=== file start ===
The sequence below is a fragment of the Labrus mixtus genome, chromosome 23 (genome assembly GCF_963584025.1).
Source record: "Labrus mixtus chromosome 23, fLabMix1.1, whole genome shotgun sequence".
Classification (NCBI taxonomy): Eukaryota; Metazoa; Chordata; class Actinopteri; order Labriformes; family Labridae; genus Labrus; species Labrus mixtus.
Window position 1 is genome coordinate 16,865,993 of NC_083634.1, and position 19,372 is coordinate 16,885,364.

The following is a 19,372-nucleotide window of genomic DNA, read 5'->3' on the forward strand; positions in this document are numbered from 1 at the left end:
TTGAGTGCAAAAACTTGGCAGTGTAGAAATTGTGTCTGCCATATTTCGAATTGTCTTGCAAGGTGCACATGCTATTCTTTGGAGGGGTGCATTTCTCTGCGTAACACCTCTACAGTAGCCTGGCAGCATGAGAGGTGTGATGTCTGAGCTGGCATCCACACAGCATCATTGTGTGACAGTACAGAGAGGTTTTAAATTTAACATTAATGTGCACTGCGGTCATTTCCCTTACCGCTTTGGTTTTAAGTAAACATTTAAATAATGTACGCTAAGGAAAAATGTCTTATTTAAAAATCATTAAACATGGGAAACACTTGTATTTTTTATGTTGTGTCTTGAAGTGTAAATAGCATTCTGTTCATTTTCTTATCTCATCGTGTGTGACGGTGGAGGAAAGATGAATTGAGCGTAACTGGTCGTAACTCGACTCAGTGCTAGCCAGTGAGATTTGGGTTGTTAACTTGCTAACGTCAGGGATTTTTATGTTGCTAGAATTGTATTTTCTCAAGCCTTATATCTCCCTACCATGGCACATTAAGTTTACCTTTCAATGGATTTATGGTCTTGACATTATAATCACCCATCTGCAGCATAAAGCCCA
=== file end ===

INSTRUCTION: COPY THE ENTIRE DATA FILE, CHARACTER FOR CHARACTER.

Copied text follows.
The sequence below is a fragment of the Labrus mixtus genome, chromosome 23 (genome assembly GCF_963584025.1).
Source record: "Labrus mixtus chromosome 23, fLabMix1.1, whole genome shotgun sequence".
Classification (NCBI taxonomy): Eukaryota; Metazoa; Chordata; class Actinopteri; order Labriformes; family Labridae; genus Labrus; species Labrus mixtus.
Window position 1 is genome coordinate 16,865,993 of NC_083634.1, and position 19,372 is coordinate 16,885,364.

The following is a 19,372-nucleotide window of genomic DNA, read 5'->3' on the forward strand; positions in this document are numbered from 1 at the left end:
TTGAGTGCAAAAACTTGGCAGTGTAGAAATTGTGTCTGCCATATTTCGAATTGTCTTGCAAGGTGCACATGCTATTCTTTGGAGGGGTGCATTTCTCTGCGTAACACCTCTACAGTAGCCTGGCAGCATGAGAGGTGTGATGTCTGAGCTGGCATCCACACAGCATCATTGTGTGACAGTACAGAGAGGTTTTAAATTTAACATTAATGTGCACTGCGGTCATTTCCCTTACCGCTTTGGTTTTAAGTAAACATTTAAATAATGTACGCTAAGGAAAAATGTCTTATTTAAAAATCATTAAACATGGGAAACACTTGTATTTTTTATGTTGTGTCTTGAAGTGTAAATAGCATTCTGTTCATTTTCTTATCTCATCGTGTGTGACGGTGGAGGAAAGATGAATTGAGCGTAACTGGTCGTAACTCGACTCAGTGCTAGCCAGTGAGATTTGGGTTGTTAACTTGCTAACGTCAGGGATTTTTATGTTGCTAGAATTGTATTTTCTCAAGCCTTATATCTCCCTACCATGGCACATTAAGTTTACCTTTCAATGGATTTATGGTCTTGACATTATAATCACCCATCTGCAGCATAAAGCCCA